Accounting for Lot-to-Lot Variability of Biologics in Biosimilar Development

In creating the 351(k) US biosimilar approval pathway, regulators had laid out a methodology in which the totality of evidence is weighted heavily by proof of structural and pharmacologic comparisons of the biosimilar to the originator product (unlike the most critical role of clinical trials in the conventional 351(a) regulatory pathway). Through the initial approvals by the Food and Drug Administration (FDA), the level of scrutiny given to these physical, pharmacodynamics, and pharmacokinetic evaluations has become clearer.

In its latest draft Lee 2guidance, the FDA has added some more direction, as well as emphasizing one of the key points of the biosimilar and biologic manufacturing process. They spotlight the level of variability of one biologic. Recognizing the potential for variation in one reference biologic, the 351(k) approval criteria include comparisons versus copies of the US-licensed (rather than EU-licensed) originator product. For some approvals, bridging studies, which also test the similarity of the EU- and US-licensed biologics, have been permitted. In the guidance, “Quality Considerations in Demonstrating Biosimilarity of a Therapeutic Protein Product to a Reference Product,” released earlier in September, the FDA further amplifies this requirement.

In the biosimilar development process, a prospective manufacturer must obtain samples of the biologic from the originator drug maker. However, as has been well documented, lot-to-lot differences in the biologic may well occur, though these are not expected to have implications for clinical safety or effectiveness. Proving structural similarity to this agent goes a long way to progressing down the path to approval. In its draft guidance, the FDA seems to expand its test for analytical similarity. The biosimilar manufacturer must obtain “a minimum of 10 reference product lots” and these lots “should represent the variability of the reference product,” against which the biosimilar drug is evaluated to allow for meaningful comparisons. In other words, the biosimilar manufacturer must consider the likelihood of variation in the local source of the biologic. The FDA is accepting public comments on its draft guidance for 60 days.

This has some basic implications for biosimilar manufacturers. To begin the process of engineering a biosimilar drug, they must obtain samples of the originator product from its manufacturer. This has not always been simple, as the drug maker defending its brand can delay the process or otherwise make it difficult to purchase. Some legislative proposals have been introduced to coerce the originator manufacturer to provide, in a timely manner, the samples required by the prospective biosimilar drug company (e.g. Fair Access for Safe and Timely Generics Act of 2017).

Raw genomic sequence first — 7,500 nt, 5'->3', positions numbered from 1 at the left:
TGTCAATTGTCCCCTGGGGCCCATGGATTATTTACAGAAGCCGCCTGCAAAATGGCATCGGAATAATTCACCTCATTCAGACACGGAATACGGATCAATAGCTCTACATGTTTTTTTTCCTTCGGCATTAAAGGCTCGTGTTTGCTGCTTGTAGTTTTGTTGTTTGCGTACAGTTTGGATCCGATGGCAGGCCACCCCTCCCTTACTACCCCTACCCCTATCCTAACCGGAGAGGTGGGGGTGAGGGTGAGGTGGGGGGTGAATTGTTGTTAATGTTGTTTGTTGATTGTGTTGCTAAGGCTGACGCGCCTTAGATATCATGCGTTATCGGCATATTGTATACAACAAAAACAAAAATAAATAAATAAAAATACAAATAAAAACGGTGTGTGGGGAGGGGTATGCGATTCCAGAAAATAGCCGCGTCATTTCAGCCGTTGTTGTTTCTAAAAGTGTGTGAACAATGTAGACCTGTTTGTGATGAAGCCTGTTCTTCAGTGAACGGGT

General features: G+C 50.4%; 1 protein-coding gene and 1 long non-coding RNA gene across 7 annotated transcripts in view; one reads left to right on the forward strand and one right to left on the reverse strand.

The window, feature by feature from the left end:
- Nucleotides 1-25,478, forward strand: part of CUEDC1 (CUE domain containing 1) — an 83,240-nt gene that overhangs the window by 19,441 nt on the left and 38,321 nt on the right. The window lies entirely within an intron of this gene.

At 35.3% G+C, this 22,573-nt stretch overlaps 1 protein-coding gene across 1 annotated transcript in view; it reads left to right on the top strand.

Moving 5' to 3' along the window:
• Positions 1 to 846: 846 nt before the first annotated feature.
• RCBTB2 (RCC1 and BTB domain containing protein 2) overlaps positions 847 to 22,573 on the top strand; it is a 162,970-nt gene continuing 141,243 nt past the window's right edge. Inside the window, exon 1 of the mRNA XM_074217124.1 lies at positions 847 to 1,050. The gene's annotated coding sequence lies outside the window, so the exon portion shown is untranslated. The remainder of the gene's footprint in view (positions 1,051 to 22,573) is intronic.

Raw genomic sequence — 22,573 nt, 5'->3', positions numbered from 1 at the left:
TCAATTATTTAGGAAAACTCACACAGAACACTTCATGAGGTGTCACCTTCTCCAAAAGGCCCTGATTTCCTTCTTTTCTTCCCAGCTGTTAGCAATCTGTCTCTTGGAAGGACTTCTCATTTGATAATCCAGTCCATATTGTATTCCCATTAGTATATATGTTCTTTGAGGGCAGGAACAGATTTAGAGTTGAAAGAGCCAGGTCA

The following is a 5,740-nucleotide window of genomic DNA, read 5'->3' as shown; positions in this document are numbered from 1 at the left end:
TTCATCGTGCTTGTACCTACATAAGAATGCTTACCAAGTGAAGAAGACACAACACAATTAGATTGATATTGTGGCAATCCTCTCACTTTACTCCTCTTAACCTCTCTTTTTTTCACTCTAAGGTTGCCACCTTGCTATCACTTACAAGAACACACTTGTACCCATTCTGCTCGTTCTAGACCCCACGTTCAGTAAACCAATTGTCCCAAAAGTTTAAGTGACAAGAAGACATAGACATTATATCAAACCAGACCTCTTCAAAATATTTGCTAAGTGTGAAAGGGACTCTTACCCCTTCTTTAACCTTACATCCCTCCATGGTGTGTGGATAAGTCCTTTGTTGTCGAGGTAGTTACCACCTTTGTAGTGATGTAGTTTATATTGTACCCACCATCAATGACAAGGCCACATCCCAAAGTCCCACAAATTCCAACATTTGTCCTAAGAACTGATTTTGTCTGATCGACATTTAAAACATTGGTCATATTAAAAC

Action at the Capitol to Improve Access to Biologic Samples by Biosimilar Developers?

The Trump Administration has indicated a desire to streamline marketplace rules to improve the efficiency of the Food and Drug Administration (FDA) and to enhance manufacturers’ access to the marketplace. “President Trump issued an executive order to this effect,” said Mary Jo Carden, RPh, JD, Vice President of Legislative and Pharmacy Affairs, Academy of Managed Care Pharmacy (AMCP). But “what that means is still a question.”Image result for Mary Jo Carden

Efforts are underway to clear away a roadblock to manufacturers who are trying to bring a competitive biosimilar to the marketplace. Step 1 in the process of building a biosimilar, before a drugmaker can begin to develop and characterize a biosimilar version of an originator, is to obtain samples of the licensed biologic. This is not as simple as it sounds. Those companies producing the originator may be unwilling to provide samples or charge extremely high rates for the use of their product, as a way of stalling competition. Some manufacturers have used REMS and internal distribution restrictions as a reason not to sell to biosimilar drug developers.Image result for US Capitol

Reginia Grayson Benjamin, JD, Director of Legislative Affairs for the Academy, said that two separate initiatives are being developed in Congress to address this problem. First introduced in June 2016 by Senator Patrick Leahy (D-VT) (S. 3056), the Creating and Restoring Equal Access to Equivalent Samples (CREATES) Act, will need to be reintroduced in 2017. It is an effort to assist competition in the biologics market, by facilitating entry of biosimilars (and small-molecule generics). The CREATES Act,” according to Ms. Grayson Benjamin, “seeks a legal solution to the sample access problem, by creating a right to a civil cause of action for failure to provide sufficient quantities of a covered product.”

Second is the Fair Access to Safe and Timely Generics (FAST) Act, which may be reintroduced into the House of Representatives. It was first brought to Congress in June 2015 by Representative Steve Stivers (R-OH) as H.R. 2841, and did not make it out of the Subcommittee on Health. Ms. Grayson pointed out that it is not a companion to the CREATES Act, but it “would create a regulatory solution,” she said.

However, these proposals, which have not yet been formally debated or sent to committee, and other health care–related bills that have been introduced, have received little consideration because of actions surrounding and the ultimate vote to reject the American Health Care Act.

UPDATE: On April 6, H.R. 2051 was introduced in the House by Representative David B. McKinley (R-WV). This is a reboot of the FAST Act, and has been referred to the Referred to the House Committee on Energy and Commerce.